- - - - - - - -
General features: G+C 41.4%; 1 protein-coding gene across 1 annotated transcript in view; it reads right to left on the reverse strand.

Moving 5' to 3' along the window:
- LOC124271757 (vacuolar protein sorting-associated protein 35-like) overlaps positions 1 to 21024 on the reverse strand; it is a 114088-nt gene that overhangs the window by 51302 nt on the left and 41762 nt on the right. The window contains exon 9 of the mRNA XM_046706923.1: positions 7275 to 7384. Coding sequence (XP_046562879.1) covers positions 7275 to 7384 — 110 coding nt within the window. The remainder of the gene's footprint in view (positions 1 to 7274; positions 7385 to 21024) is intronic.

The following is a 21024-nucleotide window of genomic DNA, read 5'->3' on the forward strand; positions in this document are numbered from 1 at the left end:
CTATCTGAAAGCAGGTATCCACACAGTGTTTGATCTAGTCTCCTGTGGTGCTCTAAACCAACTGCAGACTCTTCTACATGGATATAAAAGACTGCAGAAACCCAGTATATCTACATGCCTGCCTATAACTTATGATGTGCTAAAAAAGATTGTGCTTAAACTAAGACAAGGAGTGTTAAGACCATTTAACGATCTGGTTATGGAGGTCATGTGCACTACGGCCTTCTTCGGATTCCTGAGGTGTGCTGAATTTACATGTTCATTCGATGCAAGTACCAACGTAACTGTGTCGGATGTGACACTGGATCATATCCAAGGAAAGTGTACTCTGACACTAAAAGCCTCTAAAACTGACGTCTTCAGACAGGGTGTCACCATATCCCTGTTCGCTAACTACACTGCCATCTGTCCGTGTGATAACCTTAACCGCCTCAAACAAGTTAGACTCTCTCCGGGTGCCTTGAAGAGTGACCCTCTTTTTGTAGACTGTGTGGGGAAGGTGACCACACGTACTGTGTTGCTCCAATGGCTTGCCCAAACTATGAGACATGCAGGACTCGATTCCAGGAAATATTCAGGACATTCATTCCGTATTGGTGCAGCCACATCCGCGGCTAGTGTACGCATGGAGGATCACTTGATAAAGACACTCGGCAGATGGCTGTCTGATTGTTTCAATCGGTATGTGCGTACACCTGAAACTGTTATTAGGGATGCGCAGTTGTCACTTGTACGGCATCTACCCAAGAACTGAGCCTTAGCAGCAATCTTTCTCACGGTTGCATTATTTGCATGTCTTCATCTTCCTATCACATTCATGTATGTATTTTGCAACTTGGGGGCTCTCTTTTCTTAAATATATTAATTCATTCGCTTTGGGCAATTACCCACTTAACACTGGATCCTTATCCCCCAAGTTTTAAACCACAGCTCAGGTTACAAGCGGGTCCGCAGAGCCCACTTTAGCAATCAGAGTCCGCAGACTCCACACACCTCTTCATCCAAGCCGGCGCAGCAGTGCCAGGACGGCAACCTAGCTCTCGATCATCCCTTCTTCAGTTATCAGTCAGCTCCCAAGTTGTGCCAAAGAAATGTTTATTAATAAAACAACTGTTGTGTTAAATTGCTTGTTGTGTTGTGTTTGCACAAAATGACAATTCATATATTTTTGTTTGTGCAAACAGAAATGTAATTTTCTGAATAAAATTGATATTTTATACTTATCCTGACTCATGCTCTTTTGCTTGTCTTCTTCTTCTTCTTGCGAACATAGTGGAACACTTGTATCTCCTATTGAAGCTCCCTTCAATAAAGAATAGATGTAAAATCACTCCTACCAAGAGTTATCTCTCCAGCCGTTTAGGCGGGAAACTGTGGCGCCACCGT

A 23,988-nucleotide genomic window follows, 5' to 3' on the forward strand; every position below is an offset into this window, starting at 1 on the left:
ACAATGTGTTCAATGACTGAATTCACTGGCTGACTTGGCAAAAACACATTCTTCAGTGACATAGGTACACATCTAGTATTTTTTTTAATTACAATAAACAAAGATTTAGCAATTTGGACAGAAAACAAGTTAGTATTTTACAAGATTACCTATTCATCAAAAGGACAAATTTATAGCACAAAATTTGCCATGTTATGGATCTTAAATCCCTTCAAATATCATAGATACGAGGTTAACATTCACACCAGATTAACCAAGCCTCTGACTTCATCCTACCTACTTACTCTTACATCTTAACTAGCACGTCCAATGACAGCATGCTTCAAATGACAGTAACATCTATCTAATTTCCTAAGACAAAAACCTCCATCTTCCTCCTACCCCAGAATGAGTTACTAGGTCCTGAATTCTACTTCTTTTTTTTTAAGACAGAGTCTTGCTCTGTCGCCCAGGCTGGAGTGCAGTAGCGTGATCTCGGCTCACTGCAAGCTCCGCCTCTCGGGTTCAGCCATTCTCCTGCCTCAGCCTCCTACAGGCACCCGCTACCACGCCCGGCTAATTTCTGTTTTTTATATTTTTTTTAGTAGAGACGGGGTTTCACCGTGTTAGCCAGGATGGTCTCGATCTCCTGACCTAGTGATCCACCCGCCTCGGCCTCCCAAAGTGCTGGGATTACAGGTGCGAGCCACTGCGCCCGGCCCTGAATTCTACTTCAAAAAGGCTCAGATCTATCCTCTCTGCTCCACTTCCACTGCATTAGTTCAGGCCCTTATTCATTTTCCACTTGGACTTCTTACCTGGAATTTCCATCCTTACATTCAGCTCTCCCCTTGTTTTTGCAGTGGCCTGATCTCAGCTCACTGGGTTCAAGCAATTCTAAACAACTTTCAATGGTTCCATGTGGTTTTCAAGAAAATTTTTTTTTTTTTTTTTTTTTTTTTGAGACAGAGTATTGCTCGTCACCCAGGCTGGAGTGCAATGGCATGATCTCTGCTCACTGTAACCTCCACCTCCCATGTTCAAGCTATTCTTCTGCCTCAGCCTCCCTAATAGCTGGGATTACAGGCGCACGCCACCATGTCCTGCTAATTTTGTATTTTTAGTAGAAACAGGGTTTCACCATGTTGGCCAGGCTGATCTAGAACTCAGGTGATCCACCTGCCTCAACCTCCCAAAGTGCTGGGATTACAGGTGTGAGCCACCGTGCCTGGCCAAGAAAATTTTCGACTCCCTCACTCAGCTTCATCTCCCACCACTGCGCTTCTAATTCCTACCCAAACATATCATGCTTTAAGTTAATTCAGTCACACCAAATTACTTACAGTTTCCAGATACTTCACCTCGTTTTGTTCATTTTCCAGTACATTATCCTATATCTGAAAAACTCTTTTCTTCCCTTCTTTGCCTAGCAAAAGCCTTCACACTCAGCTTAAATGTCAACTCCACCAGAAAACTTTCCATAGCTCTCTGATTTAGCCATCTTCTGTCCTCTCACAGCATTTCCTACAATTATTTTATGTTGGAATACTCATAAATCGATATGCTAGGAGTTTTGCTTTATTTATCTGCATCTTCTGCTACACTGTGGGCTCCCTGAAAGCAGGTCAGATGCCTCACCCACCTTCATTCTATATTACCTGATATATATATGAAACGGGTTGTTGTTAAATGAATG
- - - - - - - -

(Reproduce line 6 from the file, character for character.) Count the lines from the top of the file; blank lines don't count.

A 23,988-nucleotide genomic window follows, 5' to 3' on the forward strand; every position below is an offset into this window, starting at 1 on the left: